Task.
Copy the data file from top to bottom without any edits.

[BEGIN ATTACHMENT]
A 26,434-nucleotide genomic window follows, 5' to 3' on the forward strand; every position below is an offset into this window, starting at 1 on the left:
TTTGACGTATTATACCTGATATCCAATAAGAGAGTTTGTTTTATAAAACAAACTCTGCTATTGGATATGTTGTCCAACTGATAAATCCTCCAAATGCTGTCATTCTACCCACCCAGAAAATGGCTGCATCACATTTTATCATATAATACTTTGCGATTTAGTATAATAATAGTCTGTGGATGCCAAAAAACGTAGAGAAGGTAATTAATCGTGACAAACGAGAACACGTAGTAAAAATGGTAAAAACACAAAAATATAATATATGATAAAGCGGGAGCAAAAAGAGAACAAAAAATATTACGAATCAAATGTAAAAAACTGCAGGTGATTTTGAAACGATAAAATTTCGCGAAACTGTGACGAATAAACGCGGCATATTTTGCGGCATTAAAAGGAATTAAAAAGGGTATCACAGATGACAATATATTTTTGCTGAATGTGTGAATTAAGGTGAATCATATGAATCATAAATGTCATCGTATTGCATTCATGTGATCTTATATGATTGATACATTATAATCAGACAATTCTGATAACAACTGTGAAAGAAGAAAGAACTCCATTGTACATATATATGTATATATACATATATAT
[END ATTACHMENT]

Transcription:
A 26,434-nucleotide genomic window follows, 5' to 3' on the forward strand; every position below is an offset into this window, starting at 1 on the left:
TTTGACGTATTATACCTGATATCCAATAAGAGAGTTTGTTTTATAAAACAAACTCTGCTATTGGATATGTTGTCCAACTGATAAATCCTCCAAATGCTGTCATTCTACCCACCCAGAAAATGGCTGCATCACATTTTATCATATAATACTTTGCGATTTAGTATAATAATAGTCTGTGGATGCCAAAAAACGTAGAGAAGGTAATTAATCGTGACAAACGAGAACACGTAGTAAAAATGGTAAAAACACAAAAATATAATATATGATAAAGCGGGAGCAAAAAGAGAACAAAAAATATTACGAATCAAATGTAAAAAACTGCAGGTGATTTTGAAACGATAAAATTTCGCGAAACTGTGACGAATAAACGCGGCATATTTTGCGGCATTAAAAGGAATTAAAAAGGGTATCACAGATGACAATATATTTTTGCTGAATGTGTGAATTAAGGTGAATCATATGAATCATAAATGTCATCGTATTGCATTCATGTGATCTTATATGATTGATACATTATAATCAGACAATTCTGATAACAACTGTGAAAGAAGAAAGAACTCCATTGTACATATATATGTATATATACATATATAT